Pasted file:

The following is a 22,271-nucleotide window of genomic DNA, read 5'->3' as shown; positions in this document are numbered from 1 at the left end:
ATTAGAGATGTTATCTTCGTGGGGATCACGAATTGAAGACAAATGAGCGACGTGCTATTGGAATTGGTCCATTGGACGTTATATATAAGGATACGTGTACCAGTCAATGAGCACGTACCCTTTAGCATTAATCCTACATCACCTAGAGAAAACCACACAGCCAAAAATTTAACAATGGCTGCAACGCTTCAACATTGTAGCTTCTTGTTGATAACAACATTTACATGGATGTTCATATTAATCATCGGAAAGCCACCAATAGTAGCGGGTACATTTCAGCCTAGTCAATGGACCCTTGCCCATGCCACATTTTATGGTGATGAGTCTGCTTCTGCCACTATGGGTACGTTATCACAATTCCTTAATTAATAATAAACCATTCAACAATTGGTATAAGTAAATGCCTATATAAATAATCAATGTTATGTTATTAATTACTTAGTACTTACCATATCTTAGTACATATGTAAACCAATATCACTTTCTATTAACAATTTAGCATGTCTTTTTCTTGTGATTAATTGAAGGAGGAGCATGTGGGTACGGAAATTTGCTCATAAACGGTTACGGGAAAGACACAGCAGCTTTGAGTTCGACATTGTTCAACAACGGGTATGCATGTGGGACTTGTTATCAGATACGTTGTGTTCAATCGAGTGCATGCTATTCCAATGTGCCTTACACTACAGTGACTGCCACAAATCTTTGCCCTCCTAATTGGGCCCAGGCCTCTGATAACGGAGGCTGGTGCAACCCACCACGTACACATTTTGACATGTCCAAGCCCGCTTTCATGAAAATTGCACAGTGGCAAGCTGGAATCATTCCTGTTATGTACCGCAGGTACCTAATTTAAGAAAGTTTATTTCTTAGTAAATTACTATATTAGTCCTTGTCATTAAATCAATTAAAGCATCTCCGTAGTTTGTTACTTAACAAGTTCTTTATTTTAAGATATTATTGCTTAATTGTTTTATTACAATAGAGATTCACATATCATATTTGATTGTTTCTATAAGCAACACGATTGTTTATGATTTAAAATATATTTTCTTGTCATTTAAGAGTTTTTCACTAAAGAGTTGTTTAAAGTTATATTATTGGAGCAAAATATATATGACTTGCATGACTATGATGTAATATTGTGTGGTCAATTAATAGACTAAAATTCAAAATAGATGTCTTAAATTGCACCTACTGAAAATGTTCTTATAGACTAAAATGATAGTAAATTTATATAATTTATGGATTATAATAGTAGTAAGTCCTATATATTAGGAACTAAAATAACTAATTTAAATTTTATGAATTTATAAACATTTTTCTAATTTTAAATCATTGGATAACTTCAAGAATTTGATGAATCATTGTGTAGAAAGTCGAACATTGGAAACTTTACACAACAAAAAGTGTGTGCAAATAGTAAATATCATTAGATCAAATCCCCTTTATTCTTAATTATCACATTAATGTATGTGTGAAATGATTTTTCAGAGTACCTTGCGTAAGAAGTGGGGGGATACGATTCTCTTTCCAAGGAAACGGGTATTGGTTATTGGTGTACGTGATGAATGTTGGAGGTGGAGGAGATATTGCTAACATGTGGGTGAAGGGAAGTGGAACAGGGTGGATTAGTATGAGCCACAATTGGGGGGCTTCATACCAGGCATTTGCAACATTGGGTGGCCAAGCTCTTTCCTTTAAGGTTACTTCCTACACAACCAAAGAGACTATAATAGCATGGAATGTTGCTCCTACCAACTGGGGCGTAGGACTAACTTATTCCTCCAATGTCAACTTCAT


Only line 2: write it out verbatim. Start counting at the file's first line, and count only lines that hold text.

ATTAGAGATGTTATCTTCGTGGGGATCACGAATTGAAGACAAATGAGCGACGTGCTATTGGAATTGGTCCATTGGACGTTATATATAAGGATACGTGTACCAGTCAATGAGCACGTACCCTTTAGCATTAATCCTACATCACCTAGAGAAAACCACACAGCCAAAAATTTAACAATGGCTGCAACGCTTCAACATTGTAGCTTCTTGTTGATAACAACATTTACATGGATGTTCATATTAATCATCGGAAAGCCACCAATAGTAGCGGGTACATTTCAGCCTAGTCAATGGACCCTTGCCCATGCCACATTTTATGGTGATGAGTCTGCTTCTGCCACTATGGGTACGTTATCACAATTCCTTAATTAATAATAAACCATTCAACAATTGGTATAAGTAAATGCCTATATAAATAATCAATGTTATGTTATTAATTACTTAGTACTTACCATATCTTAGTACATATGTAAACCAATATCACTTTCTATTAACAATTTAGCATGTCTTTTTCTTGTGATTAATTGAAGGAGGAGCATGTGGGTACGGAAATTTGCTCATAAACGGTTACGGGAAAGACACAGCAGCTTTGAGTTCGACATTGTTCAACAACGGGTATGCATGTGGGACTTGTTATCAGATACGTTGTGTTCAATCGAGTGCATGCTATTCCAATGTGCCTTACACTACAGTGACTGCCACAAATCTTTGCCCTCCTAATTGGGCCCAGGCCTCTGATAACGGAGGCTGGTGCAACCCACCACGTACACATTTTGACATGTCCAAGCCCGCTTTCATGAAAATTGCACAGTGGCAAGCTGGAATCATTCCTGTTATGTACCGCAGGTACCTAATTTAAGAAAGTTTATTTCTTAGTAAATTACTATATTAGTCCTTGTCATTAAATCAATTAAAGCATCTCCGTAGTTTGTTACTTAACAAGTTCTTTATTTTAAGATATTATTGCTTAATTGTTTTATTACAATAGAGATTCACATATCATATTTGATTGTTTCTATAAGCAACACGATTGTTTATGATTTAAAATATATTTTCTTGTCATTTAAGAGTTTTTCACTAAAGAGTTGTTTAAAGTTATATTATTGGAGCAAAATATATATGACTTGCATGACTATGATGTAATATTGTGTGGTCAATTAATAGACTAAAATTCAAAATAGATGTCTTAAATTGCACCTACTGAAAATGTTCTTATAGACTAAAATGATAGTAAATTTATATAATTTATGGATTATAATAGTAGTAAGTCCTATATATTAGGAACTAAAATAACTAATTTAAATTTTATGAATTTATAAACATTTTTCTAATTTTAAATCATTGGATAACTTCAAGAATTTGATGAATCATTGTGTAGAAAGTCGAACATTGGAAACTTTACACAACAAAAAGTGTGTGCAAATAGTAAATATCATTAGATCAAATCCCCTTTATTCTTAATTATCACATTAATGTATGTGTGAAATGATTTTTCAGAGTACCTTGCGTAAGAAGTGGGGGGATACGATTCTCTTTCCAAGGAAACGGGTATTGGTTATTGGTGTACGTGATGAATGTTGGAGGTGGAGGAGATATTGCTAACATGTGGGTGAAGGGAAGTGGAACAGGGTGGATTAGTATGAGCCACAATTGGGGGGCTTCATACCAGGCATTTGCAACATTGGGTGGCCAAGCTCTTTCCTTTAAGGTTACTTCCTACACAACCAAAGAGACTATAATAGCATGGAATGTTGCTCCTACCAACTGGGGCGTAGGACTAACTTATTCCTCCAATGTCAACTTCAT